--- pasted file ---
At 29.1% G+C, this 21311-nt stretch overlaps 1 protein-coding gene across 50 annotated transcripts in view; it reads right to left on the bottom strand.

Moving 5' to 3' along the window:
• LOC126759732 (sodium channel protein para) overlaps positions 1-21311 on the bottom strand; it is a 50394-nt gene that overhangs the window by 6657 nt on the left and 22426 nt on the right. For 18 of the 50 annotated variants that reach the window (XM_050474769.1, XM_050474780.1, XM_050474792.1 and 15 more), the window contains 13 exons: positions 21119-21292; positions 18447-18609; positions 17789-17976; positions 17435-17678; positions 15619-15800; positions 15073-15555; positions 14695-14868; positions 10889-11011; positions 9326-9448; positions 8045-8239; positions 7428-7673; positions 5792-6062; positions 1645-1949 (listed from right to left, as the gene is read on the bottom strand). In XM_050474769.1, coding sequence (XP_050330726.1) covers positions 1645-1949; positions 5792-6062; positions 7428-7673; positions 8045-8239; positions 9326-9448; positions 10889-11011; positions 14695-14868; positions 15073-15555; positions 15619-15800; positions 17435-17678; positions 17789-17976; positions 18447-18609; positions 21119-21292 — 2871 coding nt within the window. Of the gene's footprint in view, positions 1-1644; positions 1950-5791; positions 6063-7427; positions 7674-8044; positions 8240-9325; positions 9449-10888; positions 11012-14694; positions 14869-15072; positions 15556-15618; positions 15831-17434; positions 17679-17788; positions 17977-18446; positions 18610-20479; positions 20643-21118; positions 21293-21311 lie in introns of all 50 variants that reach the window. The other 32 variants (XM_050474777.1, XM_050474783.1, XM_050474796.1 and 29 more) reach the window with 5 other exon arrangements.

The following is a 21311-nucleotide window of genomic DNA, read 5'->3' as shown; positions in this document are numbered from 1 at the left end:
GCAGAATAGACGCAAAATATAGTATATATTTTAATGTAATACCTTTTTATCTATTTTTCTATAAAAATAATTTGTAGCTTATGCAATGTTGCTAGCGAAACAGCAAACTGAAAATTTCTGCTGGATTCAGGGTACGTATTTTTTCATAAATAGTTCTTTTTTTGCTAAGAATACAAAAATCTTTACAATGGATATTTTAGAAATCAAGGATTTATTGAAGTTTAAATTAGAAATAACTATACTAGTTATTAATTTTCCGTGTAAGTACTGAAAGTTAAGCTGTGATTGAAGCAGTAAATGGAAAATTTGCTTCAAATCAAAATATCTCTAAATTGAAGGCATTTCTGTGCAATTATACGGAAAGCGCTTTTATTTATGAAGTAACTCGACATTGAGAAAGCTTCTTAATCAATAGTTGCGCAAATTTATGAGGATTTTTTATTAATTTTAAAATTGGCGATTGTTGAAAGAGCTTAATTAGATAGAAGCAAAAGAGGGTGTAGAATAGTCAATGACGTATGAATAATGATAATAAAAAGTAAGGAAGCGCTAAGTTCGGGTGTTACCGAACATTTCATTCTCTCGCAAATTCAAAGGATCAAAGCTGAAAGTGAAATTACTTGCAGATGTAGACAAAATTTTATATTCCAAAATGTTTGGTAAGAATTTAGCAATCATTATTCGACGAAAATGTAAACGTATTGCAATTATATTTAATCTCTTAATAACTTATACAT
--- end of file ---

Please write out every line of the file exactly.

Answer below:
At 29.1% G+C, this 21311-nt stretch overlaps 1 protein-coding gene across 50 annotated transcripts in view; it reads right to left on the bottom strand.

Moving 5' to 3' along the window:
• LOC126759732 (sodium channel protein para) overlaps positions 1-21311 on the bottom strand; it is a 50394-nt gene that overhangs the window by 6657 nt on the left and 22426 nt on the right. For 18 of the 50 annotated variants that reach the window (XM_050474769.1, XM_050474780.1, XM_050474792.1 and 15 more), the window contains 13 exons: positions 21119-21292; positions 18447-18609; positions 17789-17976; positions 17435-17678; positions 15619-15800; positions 15073-15555; positions 14695-14868; positions 10889-11011; positions 9326-9448; positions 8045-8239; positions 7428-7673; positions 5792-6062; positions 1645-1949 (listed from right to left, as the gene is read on the bottom strand). In XM_050474769.1, coding sequence (XP_050330726.1) covers positions 1645-1949; positions 5792-6062; positions 7428-7673; positions 8045-8239; positions 9326-9448; positions 10889-11011; positions 14695-14868; positions 15073-15555; positions 15619-15800; positions 17435-17678; positions 17789-17976; positions 18447-18609; positions 21119-21292 — 2871 coding nt within the window. Of the gene's footprint in view, positions 1-1644; positions 1950-5791; positions 6063-7427; positions 7674-8044; positions 8240-9325; positions 9449-10888; positions 11012-14694; positions 14869-15072; positions 15556-15618; positions 15831-17434; positions 17679-17788; positions 17977-18446; positions 18610-20479; positions 20643-21118; positions 21293-21311 lie in introns of all 50 variants that reach the window. The other 32 variants (XM_050474777.1, XM_050474783.1, XM_050474796.1 and 29 more) reach the window with 5 other exon arrangements.

The following is a 21311-nucleotide window of genomic DNA, read 5'->3' as shown; positions in this document are numbered from 1 at the left end:
GCAGAATAGACGCAAAATATAGTATATATTTTAATGTAATACCTTTTTATCTATTTTTCTATAAAAATAATTTGTAGCTTATGCAATGTTGCTAGCGAAACAGCAAACTGAAAATTTCTGCTGGATTCAGGGTACGTATTTTTTCATAAATAGTTCTTTTTTTGCTAAGAATACAAAAATCTTTACAATGGATATTTTAGAAATCAAGGATTTATTGAAGTTTAAATTAGAAATAACTATACTAGTTATTAATTTTCCGTGTAAGTACTGAAAGTTAAGCTGTGATTGAAGCAGTAAATGGAAAATTTGCTTCAAATCAAAATATCTCTAAATTGAAGGCATTTCTGTGCAATTATACGGAAAGCGCTTTTATTTATGAAGTAACTCGACATTGAGAAAGCTTCTTAATCAATAGTTGCGCAAATTTATGAGGATTTTTTATTAATTTTAAAATTGGCGATTGTTGAAAGAGCTTAATTAGATAGAAGCAAAAGAGGGTGTAGAATAGTCAATGACGTATGAATAATGATAATAAAAAGTAAGGAAGCGCTAAGTTCGGGTGTTACCGAACATTTCATTCTCTCGCAAATTCAAAGGATCAAAGCTGAAAGTGAAATTACTTGCAGATGTAGACAAAATTTTATATTCCAAAATGTTTGGTAAGAATTTAGCAATCATTATTCGACGAAAATGTAAACGTATTGCAATTATATTTAATCTCTTAATAACTTATACAT